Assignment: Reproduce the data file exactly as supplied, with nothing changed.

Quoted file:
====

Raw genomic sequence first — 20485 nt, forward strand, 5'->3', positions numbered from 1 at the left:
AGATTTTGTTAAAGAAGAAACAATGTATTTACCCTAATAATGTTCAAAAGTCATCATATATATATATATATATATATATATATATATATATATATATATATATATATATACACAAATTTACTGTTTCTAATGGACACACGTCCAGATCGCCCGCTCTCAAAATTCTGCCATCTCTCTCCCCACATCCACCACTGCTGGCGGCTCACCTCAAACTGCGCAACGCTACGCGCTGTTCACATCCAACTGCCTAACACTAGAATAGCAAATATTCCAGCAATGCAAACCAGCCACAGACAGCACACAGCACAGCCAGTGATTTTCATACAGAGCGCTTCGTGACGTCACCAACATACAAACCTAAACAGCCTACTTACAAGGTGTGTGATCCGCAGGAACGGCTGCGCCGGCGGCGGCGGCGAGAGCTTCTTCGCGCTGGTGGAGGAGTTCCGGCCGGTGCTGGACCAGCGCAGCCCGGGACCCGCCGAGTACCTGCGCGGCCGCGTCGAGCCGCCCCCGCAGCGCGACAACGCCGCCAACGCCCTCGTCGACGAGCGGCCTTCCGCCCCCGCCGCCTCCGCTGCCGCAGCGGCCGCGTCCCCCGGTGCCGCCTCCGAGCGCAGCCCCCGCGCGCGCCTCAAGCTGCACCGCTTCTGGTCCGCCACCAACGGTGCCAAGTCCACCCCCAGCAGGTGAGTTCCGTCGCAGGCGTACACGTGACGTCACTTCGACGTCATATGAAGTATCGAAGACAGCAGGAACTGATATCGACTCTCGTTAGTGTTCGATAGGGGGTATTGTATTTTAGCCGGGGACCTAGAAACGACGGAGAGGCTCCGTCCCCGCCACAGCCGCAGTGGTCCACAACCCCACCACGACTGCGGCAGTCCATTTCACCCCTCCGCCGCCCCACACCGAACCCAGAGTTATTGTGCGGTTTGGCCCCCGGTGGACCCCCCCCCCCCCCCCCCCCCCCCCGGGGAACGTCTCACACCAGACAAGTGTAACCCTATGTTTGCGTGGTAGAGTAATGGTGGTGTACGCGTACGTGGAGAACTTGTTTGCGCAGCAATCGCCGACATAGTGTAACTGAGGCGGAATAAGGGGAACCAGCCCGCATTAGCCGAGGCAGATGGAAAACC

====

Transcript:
Raw genomic sequence first — 20485 nt, forward strand, 5'->3', positions numbered from 1 at the left:
AGATTTTGTTAAAGAAGAAACAATGTATTTACCCTAATAATGTTCAAAAGTCATCATATATATATATATATATATATATATATATATATATATATATATATATATATATACACAAATTTACTGTTTCTAATGGACACACGTCCAGATCGCCCGCTCTCAAAATTCTGCCATCTCTCTCCCCACATCCACCACTGCTGGCGGCTCACCTCAAACTGCGCAACGCTACGCGCTGTTCACATCCAACTGCCTAACACTAGAATAGCAAATATTCCAGCAATGCAAACCAGCCACAGACAGCACACAGCACAGCCAGTGATTTTCATACAGAGCGCTTCGTGACGTCACCAACATACAAACCTAAACAGCCTACTTACAAGGTGTGTGATCCGCAGGAACGGCTGCGCCGGCGGCGGCGGCGAGAGCTTCTTCGCGCTGGTGGAGGAGTTCCGGCCGGTGCTGGACCAGCGCAGCCCGGGACCCGCCGAGTACCTGCGCGGCCGCGTCGAGCCGCCCCCGCAGCGCGACAACGCCGCCAACGCCCTCGTCGACGAGCGGCCTTCCGCCCCCGCCGCCTCCGCTGCCGCAGCGGCCGCGTCCCCCGGTGCCGCCTCCGAGCGCAGCCCCCGCGCGCGCCTCAAGCTGCACCGCTTCTGGTCCGCCACCAACGGTGCCAAGTCCACCCCCAGCAGGTGAGTTCCGTCGCAGGCGTACACGTGACGTCACTTCGACGTCATATGAAGTATCGAAGACAGCAGGAACTGATATCGACTCTCGTTAGTGTTCGATAGGGGGTATTGTATTTTAGCCGGGGACCTAGAAACGACGGAGAGGCTCCGTCCCCGCCACAGCCGCAGTGGTCCACAACCCCACCACGACTGCGGCAGTCCATTTCACCCCTCCGCCGCCCCACACCGAACCCAGAGTTATTGTGCGGTTTGGCCCCCGGTGGACCCCCCCCCCCCCCCCCCCCCCCCCGGGGAACGTCTCACACCAGACAAGTGTAACCCTATGTTTGCGTGGTAGAGTAATGGTGGTGTACGCGTACGTGGAGAACTTGTTTGCGCAGCAATCGCCGACATAGTGTAACTGAGGCGGAATAAGGGGAACCAGCCCGCATTAGCCGAGGCAGATGGAAAACC